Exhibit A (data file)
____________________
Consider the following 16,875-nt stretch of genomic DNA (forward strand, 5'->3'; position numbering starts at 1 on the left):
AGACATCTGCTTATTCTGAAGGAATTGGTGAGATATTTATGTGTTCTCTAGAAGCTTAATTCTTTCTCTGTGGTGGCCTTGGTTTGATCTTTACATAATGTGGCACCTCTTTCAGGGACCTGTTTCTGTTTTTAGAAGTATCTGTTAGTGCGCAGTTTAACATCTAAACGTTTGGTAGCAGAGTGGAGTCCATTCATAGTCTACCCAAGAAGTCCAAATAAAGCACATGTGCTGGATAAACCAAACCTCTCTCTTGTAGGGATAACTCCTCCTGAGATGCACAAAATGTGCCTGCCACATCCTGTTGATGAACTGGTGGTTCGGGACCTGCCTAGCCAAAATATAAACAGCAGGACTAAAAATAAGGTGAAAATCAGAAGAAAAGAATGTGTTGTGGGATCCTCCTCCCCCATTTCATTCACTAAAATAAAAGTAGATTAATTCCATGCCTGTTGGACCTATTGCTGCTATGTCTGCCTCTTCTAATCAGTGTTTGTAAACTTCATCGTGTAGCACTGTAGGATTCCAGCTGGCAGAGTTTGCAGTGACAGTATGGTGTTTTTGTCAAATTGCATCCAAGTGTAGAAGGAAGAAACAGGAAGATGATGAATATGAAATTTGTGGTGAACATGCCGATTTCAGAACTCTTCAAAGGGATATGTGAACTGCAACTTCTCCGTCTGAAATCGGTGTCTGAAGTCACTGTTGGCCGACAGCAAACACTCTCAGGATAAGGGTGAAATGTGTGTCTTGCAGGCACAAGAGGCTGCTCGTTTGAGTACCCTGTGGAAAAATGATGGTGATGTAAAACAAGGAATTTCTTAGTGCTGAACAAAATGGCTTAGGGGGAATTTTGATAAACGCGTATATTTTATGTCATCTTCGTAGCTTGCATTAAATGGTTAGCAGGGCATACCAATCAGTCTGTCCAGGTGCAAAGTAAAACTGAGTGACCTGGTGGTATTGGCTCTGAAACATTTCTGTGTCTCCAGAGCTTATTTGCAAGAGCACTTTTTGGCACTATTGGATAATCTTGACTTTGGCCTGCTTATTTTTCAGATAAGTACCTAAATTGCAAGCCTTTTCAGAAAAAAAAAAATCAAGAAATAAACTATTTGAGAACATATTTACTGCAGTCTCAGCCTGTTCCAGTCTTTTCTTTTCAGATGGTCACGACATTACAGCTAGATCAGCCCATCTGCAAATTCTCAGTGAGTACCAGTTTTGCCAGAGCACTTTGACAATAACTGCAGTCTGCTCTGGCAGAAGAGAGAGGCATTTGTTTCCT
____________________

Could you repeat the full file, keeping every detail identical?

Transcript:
Consider the following 16,875-nt stretch of genomic DNA (forward strand, 5'->3'; position numbering starts at 1 on the left):
AGACATCTGCTTATTCTGAAGGAATTGGTGAGATATTTATGTGTTCTCTAGAAGCTTAATTCTTTCTCTGTGGTGGCCTTGGTTTGATCTTTACATAATGTGGCACCTCTTTCAGGGACCTGTTTCTGTTTTTAGAAGTATCTGTTAGTGCGCAGTTTAACATCTAAACGTTTGGTAGCAGAGTGGAGTCCATTCATAGTCTACCCAAGAAGTCCAAATAAAGCACATGTGCTGGATAAACCAAACCTCTCTCTTGTAGGGATAACTCCTCCTGAGATGCACAAAATGTGCCTGCCACATCCTGTTGATGAACTGGTGGTTCGGGACCTGCCTAGCCAAAATATAAACAGCAGGACTAAAAATAAGGTGAAAATCAGAAGAAAAGAATGTGTTGTGGGATCCTCCTCCCCCATTTCATTCACTAAAATAAAAGTAGATTAATTCCATGCCTGTTGGACCTATTGCTGCTATGTCTGCCTCTTCTAATCAGTGTTTGTAAACTTCATCGTGTAGCACTGTAGGATTCCAGCTGGCAGAGTTTGCAGTGACAGTATGGTGTTTTTGTCAAATTGCATCCAAGTGTAGAAGGAAGAAACAGGAAGATGATGAATATGAAATTTGTGGTGAACATGCCGATTTCAGAACTCTTCAAAGGGATATGTGAACTGCAACTTCTCCGTCTGAAATCGGTGTCTGAAGTCACTGTTGGCCGACAGCAAACACTCTCAGGATAAGGGTGAAATGTGTGTCTTGCAGGCACAAGAGGCTGCTCGTTTGAGTACCCTGTGGAAAAATGATGGTGATGTAAAACAAGGAATTTCTTAGTGCTGAACAAAATGGCTTAGGGGGAATTTTGATAAACGCGTATATTTTATGTCATCTTCGTAGCTTGCATTAAATGGTTAGCAGGGCATACCAATCAGTCTGTCCAGGTGCAAAGTAAAACTGAGTGACCTGGTGGTATTGGCTCTGAAACATTTCTGTGTCTCCAGAGCTTATTTGCAAGAGCACTTTTTGGCACTATTGGATAATCTTGACTTTGGCCTGCTTATTTTTCAGATAAGTACCTAAATTGCAAGCCTTTTCAGAAAAAAAAAAATCAAGAAATAAACTATTTGAGAACATATTTACTGCAGTCTCAGCCTGTTCCAGTCTTTTCTTTTCAGATGGTCACGACATTACAGCTAGATCAGCCCATCTGCAAATTCTCAGTGAGTACCAGTTTTGCCAGAGCACTTTGACAATAACTGCAGTCTGCTCTGGCAGAAGAGAGAGGCATTTGTTTCCT